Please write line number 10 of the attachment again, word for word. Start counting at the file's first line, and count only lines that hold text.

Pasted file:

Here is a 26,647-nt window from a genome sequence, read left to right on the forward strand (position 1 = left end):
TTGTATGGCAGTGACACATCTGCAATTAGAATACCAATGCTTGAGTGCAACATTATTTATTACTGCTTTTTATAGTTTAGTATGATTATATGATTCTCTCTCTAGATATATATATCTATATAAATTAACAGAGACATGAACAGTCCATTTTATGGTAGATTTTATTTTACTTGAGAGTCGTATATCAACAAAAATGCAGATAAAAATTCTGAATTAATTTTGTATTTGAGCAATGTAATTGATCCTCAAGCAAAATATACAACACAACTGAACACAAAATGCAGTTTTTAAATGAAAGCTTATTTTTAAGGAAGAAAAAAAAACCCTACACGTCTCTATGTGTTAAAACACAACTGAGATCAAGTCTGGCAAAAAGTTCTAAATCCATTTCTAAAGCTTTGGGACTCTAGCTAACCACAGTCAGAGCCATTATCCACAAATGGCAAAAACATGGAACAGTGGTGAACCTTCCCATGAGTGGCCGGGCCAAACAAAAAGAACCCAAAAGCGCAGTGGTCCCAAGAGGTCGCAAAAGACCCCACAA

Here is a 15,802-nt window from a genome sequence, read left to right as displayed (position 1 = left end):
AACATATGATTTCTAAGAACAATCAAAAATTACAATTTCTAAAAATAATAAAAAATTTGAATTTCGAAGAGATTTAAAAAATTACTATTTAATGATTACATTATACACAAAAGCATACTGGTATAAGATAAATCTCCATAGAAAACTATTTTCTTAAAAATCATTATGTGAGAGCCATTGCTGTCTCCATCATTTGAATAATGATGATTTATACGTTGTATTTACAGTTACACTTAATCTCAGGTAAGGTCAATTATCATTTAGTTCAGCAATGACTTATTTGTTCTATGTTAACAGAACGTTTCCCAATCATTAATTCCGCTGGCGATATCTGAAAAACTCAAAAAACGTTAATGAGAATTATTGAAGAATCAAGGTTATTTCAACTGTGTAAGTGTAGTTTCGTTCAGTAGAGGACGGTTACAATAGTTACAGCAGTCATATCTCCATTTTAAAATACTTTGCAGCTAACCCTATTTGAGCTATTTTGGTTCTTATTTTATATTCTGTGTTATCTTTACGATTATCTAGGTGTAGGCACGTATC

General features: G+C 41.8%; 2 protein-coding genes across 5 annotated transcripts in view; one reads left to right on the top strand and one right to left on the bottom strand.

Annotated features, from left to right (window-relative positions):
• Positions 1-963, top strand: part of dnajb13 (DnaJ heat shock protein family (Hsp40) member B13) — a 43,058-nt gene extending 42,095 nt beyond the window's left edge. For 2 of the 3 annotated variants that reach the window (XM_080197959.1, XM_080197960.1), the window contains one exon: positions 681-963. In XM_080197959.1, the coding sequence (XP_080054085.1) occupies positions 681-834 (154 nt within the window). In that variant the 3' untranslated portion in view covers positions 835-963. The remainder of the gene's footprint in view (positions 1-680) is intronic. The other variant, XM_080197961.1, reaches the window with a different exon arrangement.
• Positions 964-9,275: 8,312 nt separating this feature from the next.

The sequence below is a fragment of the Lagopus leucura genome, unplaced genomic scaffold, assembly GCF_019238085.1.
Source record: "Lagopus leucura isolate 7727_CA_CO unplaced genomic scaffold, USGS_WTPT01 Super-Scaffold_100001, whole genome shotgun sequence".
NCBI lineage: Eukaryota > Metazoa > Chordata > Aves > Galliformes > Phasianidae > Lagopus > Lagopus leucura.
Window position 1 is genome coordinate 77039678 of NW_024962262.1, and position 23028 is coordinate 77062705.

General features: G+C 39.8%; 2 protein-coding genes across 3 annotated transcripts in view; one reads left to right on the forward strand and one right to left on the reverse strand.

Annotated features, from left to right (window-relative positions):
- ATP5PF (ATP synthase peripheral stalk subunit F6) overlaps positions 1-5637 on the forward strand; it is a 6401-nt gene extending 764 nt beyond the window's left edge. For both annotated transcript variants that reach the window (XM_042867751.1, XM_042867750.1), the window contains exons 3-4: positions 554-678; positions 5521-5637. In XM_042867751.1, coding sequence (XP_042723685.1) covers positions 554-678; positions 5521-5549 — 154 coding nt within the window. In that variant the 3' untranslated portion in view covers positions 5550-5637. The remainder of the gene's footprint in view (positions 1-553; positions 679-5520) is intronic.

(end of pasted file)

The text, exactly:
Source record: "Lagopus leucura isolate 7727_CA_CO unplaced genomic scaffold, USGS_WTPT01 Super-Scaffold_100001, whole genome shotgun sequence".